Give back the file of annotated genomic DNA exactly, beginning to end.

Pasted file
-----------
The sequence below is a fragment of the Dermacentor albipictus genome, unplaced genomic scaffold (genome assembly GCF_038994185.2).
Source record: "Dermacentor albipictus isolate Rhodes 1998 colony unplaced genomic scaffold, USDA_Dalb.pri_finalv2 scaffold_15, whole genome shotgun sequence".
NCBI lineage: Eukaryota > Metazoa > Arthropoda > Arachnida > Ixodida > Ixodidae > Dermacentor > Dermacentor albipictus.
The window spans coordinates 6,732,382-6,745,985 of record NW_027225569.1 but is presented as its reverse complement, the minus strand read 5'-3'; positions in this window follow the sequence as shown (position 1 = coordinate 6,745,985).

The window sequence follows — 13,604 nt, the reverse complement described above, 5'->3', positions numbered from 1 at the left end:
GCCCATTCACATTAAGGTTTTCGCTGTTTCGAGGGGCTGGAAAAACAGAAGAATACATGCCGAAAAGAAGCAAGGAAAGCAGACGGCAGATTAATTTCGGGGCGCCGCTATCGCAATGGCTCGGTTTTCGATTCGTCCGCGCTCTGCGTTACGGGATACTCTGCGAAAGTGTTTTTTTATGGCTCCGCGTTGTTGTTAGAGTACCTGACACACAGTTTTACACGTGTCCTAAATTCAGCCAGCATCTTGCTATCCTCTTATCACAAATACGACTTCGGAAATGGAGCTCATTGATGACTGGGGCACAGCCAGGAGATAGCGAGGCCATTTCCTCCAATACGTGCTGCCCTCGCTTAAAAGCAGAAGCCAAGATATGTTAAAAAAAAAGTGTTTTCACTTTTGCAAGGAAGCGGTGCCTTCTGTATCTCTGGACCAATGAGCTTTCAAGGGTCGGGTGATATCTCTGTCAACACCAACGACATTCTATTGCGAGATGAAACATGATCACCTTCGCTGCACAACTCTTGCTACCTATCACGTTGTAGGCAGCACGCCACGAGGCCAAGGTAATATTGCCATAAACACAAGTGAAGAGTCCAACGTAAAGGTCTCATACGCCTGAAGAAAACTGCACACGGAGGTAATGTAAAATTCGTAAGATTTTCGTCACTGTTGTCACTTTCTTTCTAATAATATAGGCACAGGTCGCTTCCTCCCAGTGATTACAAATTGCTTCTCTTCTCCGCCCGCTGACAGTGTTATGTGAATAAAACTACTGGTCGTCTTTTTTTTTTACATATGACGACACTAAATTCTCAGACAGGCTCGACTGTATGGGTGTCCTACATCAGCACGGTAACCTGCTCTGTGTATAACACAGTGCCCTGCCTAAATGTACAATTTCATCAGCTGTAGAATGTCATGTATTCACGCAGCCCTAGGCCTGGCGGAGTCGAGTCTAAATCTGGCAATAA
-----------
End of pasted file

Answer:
The sequence below is a fragment of the Dermacentor albipictus genome, unplaced genomic scaffold (genome assembly GCF_038994185.2).
Source record: "Dermacentor albipictus isolate Rhodes 1998 colony unplaced genomic scaffold, USDA_Dalb.pri_finalv2 scaffold_15, whole genome shotgun sequence".
NCBI lineage: Eukaryota > Metazoa > Arthropoda > Arachnida > Ixodida > Ixodidae > Dermacentor > Dermacentor albipictus.
The window spans coordinates 6,732,382-6,745,985 of record NW_027225569.1 but is presented as its reverse complement, the minus strand read 5'-3'; positions in this window follow the sequence as shown (position 1 = coordinate 6,745,985).

The window sequence follows — 13,604 nt, the reverse complement described above, 5'->3', positions numbered from 1 at the left end:
GCCCATTCACATTAAGGTTTTCGCTGTTTCGAGGGGCTGGAAAAACAGAAGAATACATGCCGAAAAGAAGCAAGGAAAGCAGACGGCAGATTAATTTCGGGGCGCCGCTATCGCAATGGCTCGGTTTTCGATTCGTCCGCGCTCTGCGTTACGGGATACTCTGCGAAAGTGTTTTTTTATGGCTCCGCGTTGTTGTTAGAGTACCTGACACACAGTTTTACACGTGTCCTAAATTCAGCCAGCATCTTGCTATCCTCTTATCACAAATACGACTTCGGAAATGGAGCTCATTGATGACTGGGGCACAGCCAGGAGATAGCGAGGCCATTTCCTCCAATACGTGCTGCCCTCGCTTAAAAGCAGAAGCCAAGATATGTTAAAAAAAAAGTGTTTTCACTTTTGCAAGGAAGCGGTGCCTTCTGTATCTCTGGACCAATGAGCTTTCAAGGGTCGGGTGATATCTCTGTCAACACCAACGACATTCTATTGCGAGATGAAACATGATCACCTTCGCTGCACAACTCTTGCTACCTATCACGTTGTAGGCAGCACGCCACGAGGCCAAGGTAATATTGCCATAAACACAAGTGAAGAGTCCAACGTAAAGGTCTCATACGCCTGAAGAAAACTGCACACGGAGGTAATGTAAAATTCGTAAGATTTTCGTCACTGTTGTCACTTTCTTTCTAATAATATAGGCACAGGTCGCTTCCTCCCAGTGATTACAAATTGCTTCTCTTCTCCGCCCGCTGACAGTGTTATGTGAATAAAACTACTGGTCGTCTTTTTTTTTTACATATGACGACACTAAATTCTCAGACAGGCTCGACTGTATGGGTGTCCTACATCAGCACGGTAACCTGCTCTGTGTATAACACAGTGCCCTGCCTAAATGTACAATTTCATCAGCTGTAGAATGTCATGTATTCACGCAGCCCTAGGCCTGGCGGAGTCGAGTCTAAATCTGGCAATAA